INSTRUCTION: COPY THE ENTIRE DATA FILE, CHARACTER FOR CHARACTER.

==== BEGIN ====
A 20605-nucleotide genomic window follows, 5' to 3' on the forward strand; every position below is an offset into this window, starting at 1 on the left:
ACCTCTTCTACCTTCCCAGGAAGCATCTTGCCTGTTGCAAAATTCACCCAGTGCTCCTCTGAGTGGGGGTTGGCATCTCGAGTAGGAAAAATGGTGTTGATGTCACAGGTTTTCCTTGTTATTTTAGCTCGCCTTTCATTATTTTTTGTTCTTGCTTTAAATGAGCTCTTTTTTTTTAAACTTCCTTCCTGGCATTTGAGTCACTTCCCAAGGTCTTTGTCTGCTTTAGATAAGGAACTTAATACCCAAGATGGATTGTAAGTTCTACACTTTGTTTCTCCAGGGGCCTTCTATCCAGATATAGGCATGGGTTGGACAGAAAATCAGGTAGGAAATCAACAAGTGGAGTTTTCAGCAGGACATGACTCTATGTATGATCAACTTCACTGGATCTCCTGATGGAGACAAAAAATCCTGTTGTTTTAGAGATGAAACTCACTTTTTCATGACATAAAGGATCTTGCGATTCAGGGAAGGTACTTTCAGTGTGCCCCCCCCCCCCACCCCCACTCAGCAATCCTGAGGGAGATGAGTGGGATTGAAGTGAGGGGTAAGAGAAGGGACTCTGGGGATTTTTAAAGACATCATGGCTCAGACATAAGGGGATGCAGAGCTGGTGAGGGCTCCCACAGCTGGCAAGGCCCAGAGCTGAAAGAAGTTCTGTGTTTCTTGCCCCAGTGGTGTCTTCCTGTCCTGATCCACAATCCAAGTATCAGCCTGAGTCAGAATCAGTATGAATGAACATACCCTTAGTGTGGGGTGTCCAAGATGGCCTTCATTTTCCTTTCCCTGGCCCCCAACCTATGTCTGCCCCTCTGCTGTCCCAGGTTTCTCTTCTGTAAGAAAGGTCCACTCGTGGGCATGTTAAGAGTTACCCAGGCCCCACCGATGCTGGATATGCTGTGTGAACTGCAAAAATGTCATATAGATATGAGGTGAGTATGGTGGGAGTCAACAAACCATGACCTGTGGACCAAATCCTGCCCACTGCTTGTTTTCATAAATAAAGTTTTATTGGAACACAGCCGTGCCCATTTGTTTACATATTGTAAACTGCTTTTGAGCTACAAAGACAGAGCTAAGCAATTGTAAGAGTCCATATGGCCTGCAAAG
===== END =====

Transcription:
A 20605-nucleotide genomic window follows, 5' to 3' on the forward strand; every position below is an offset into this window, starting at 1 on the left:
ACCTCTTCTACCTTCCCAGGAAGCATCTTGCCTGTTGCAAAATTCACCCAGTGCTCCTCTGAGTGGGGGTTGGCATCTCGAGTAGGAAAAATGGTGTTGATGTCACAGGTTTTCCTTGTTATTTTAGCTCGCCTTTCATTATTTTTTGTTCTTGCTTTAAATGAGCTCTTTTTTTTTAAACTTCCTTCCTGGCATTTGAGTCACTTCCCAAGGTCTTTGTCTGCTTTAGATAAGGAACTTAATACCCAAGATGGATTGTAAGTTCTACACTTTGTTTCTCCAGGGGCCTTCTATCCAGATATAGGCATGGGTTGGACAGAAAATCAGGTAGGAAATCAACAAGTGGAGTTTTCAGCAGGACATGACTCTATGTATGATCAACTTCACTGGATCTCCTGATGGAGACAAAAAATCCTGTTGTTTTAGAGATGAAACTCACTTTTTCATGACATAAAGGATCTTGCGATTCAGGGAAGGTACTTTCAGTGTGCCCCCCCCCCCCACCCCCACTCAGCAATCCTGAGGGAGATGAGTGGGATTGAAGTGAGGGGTAAGAGAAGGGACTCTGGGGATTTTTAAAGACATCATGGCTCAGACATAAGGGGATGCAGAGCTGGTGAGGGCTCCCACAGCTGGCAAGGCCCAGAGCTGAAAGAAGTTCTGTGTTTCTTGCCCCAGTGGTGTCTTCCTGTCCTGATCCACAATCCAAGTATCAGCCTGAGTCAGAATCAGTATGAATGAACATACCCTTAGTGTGGGGTGTCCAAGATGGCCTTCATTTTCCTTTCCCTGGCCCCCAACCTATGTCTGCCCCTCTGCTGTCCCAGGTTTCTCTTCTGTAAGAAAGGTCCACTCGTGGGCATGTTAAGAGTTACCCAGGCCCCACCGATGCTGGATATGCTGTGTGAACTGCAAAAATGTCATATAGATATGAGGTGAGTATGGTGGGAGTCAACAAACCATGACCTGTGGACCAAATCCTGCCCACTGCTTGTTTTCATAAATAAAGTTTTATTGGAACACAGCCGTGCCCATTTGTTTACATATTGTAAACTGCTTTTGAGCTACAAAGACAGAGCTAAGCAATTGTAAGAGTCCATATGGCCTGCAAAG